How to Fall off a Skateboard Safely

A guy was enjoying himself by riding down a hill when he realized that it became too steep for him to stop. He then quickly put his hands on the ground and slid into a headfirst flip. Unfortunately, the effect of gravity overpowered him and he wasn’t able to stabilize himself in time, resulting in him hitting the ground face up. But despite being knocked out, the guy was alright after getting back up and walking away unharmed.

Types of Skateboard Falls

You can fall off your board in three ways:

  • Falling Off: when you accidentally let go of the board and fall straight to the ground.
  • One Foot Falls: falling by letting go with one foot, which means you only have one foot on the deck as it falls. This can be either a backside or frontside fall. You usually land on your ass from these types of falls, even though some people like to call them “faceplants” instead of the backside or front side falls.
  • Faceplanting: A more intense fall than the previous two, more commonly called a nose bone-breaker by avid skaters. Specialists call it simply faceplanting. This is when you let go of the board with both feet, resulting in your face hitting the ground while your body is still on the board. This is more common with longboards because boards are longer, giving you a bigger time to react, but medium and shortboards can do it too.

Safer Methods of Falling:

The safest way to fall (usually) is on your stomach. This allows the most time for you to stabilize and put out one of your hands backward to break speed and hopefully avoid injury. A bellyflop also breaks your board less than a faceplant where your weight disperses over a larger area, as opposed to concentrating on the nose of the board. One footfall is more dangerous than faceplanting, as you have one less hand available, and there is a higher chance of your hands hitting the ground with impact first.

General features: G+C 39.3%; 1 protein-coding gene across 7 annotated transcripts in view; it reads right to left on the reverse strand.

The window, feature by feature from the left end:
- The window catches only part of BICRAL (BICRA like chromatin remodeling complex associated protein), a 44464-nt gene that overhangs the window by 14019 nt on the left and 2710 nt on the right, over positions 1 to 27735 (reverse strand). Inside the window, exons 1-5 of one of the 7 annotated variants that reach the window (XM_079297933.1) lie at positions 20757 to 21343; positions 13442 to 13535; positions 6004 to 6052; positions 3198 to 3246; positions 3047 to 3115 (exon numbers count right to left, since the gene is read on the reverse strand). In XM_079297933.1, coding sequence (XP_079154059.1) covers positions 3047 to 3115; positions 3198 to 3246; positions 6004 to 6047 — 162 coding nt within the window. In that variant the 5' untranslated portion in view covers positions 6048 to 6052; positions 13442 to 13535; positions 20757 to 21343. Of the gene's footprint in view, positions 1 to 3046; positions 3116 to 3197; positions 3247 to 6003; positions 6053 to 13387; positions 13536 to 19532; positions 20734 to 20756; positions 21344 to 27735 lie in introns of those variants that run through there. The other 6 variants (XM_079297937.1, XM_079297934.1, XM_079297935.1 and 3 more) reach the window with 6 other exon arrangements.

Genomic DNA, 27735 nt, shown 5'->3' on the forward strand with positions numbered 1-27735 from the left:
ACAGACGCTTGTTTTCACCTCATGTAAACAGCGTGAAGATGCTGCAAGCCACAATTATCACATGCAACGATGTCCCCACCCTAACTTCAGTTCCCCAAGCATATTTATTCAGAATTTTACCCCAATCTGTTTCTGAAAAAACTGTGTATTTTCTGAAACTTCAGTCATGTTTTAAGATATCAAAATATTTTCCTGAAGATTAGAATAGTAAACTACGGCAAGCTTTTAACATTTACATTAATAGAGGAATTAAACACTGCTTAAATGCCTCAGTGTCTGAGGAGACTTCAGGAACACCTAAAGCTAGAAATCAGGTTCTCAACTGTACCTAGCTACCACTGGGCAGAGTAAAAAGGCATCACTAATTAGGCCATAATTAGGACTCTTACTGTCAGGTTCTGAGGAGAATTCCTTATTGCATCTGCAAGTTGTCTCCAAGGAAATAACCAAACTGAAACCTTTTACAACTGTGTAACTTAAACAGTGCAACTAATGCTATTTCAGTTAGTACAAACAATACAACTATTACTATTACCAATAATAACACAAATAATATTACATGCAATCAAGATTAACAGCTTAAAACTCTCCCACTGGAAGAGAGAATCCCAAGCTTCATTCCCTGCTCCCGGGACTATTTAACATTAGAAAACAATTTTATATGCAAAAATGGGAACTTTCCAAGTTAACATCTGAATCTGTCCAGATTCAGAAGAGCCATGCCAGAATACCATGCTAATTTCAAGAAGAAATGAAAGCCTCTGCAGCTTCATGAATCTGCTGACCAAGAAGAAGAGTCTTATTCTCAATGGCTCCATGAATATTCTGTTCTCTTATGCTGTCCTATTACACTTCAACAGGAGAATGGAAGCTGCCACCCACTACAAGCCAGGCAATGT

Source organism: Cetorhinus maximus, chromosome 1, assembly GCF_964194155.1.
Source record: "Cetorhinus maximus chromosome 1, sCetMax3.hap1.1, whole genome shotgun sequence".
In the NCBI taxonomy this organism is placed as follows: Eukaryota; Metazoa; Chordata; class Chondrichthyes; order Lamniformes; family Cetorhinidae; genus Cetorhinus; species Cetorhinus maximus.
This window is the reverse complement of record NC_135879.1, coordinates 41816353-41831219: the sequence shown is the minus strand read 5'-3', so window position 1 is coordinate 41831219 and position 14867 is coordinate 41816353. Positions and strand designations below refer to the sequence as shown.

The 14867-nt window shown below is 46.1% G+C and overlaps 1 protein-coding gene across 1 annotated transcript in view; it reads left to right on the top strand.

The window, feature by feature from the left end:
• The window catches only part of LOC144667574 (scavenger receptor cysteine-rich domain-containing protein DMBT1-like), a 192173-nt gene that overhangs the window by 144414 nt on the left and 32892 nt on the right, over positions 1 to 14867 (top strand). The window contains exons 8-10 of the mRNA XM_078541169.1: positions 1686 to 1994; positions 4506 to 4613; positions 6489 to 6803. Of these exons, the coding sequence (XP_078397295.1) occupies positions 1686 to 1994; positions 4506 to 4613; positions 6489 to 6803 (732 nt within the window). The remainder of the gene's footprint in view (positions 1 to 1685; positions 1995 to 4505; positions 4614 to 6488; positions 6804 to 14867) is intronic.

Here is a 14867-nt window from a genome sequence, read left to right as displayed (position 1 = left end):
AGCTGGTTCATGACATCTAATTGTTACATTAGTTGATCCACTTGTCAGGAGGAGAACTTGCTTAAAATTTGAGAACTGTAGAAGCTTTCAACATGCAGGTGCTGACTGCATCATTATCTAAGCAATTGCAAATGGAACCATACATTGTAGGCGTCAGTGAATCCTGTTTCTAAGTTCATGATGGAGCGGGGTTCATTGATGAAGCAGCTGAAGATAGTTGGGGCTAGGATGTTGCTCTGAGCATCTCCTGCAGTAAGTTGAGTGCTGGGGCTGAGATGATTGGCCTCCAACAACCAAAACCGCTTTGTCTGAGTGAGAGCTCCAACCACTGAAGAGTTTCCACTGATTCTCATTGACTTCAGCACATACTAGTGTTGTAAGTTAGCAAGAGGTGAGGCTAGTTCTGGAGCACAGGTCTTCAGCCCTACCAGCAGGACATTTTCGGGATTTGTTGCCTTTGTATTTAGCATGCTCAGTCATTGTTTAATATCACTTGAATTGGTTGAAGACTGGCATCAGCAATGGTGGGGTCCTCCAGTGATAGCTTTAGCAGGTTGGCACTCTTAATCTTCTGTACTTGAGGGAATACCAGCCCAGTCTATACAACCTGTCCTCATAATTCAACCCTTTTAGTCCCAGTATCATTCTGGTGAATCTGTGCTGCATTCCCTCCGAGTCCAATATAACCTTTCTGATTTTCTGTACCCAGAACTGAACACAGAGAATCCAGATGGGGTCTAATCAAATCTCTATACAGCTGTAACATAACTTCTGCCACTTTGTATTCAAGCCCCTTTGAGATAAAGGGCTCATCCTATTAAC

While safe falling only takes a second longer to do, it can be a lifesaver in a critical situation. Landing on your ass will usually jar your tailbone and keep you from getting right back up. Just like with faceplanting, landing on your stomach is better than landing on your feet. A hand or arm out backward will only minimize the damage until your weight hits the ground, as opposed to absorbing some of that impact by catching yourself as a bellyflop does. It’s easy to get complacent about falling but staying active is the best way forward. Things can happen very quickly on a skateboard.

Learn to Run out of Tricks:

 Sometimes, you just need to know when to bail out. If you’re doing a trick that is too dangerous or difficult, fall off the board and run away from it as fast as possible. If you end up faceplanting, this will prevent your foot from getting stuck underneath the board. It also reduces the chance of injury by eliminating any chance of the board hitting you in the back of the head/neck area. This cannot be stressed enough. Even if you can do a trick perfectly, don’t try it when it could be dangerous. Your life is worth much more than a single skateboard trick or career as a pro skater

Learn to Not Catch Yourself With Your Hands:

This is the main cause of hand injuries. While you’re falling, let go. Don’t try to slow yourself down or break your fall with one of your hands. Letting go allows for a smoother landing, and less wear on your board in case you land on it while falling off. It also reduces the chance of an accident, as dropping your hand onto the ground while falling is never a good thing. It can hurt very badly and lead to other injuries such as fingers getting cut up, especially if your fingers are coated in open sores or cuts that tear into them when you land. This can be difficult for people who aren’t used to falling, so it’s important to practice while skating in safer areas like schools, playgrounds (without metal bars), parking lots, etc.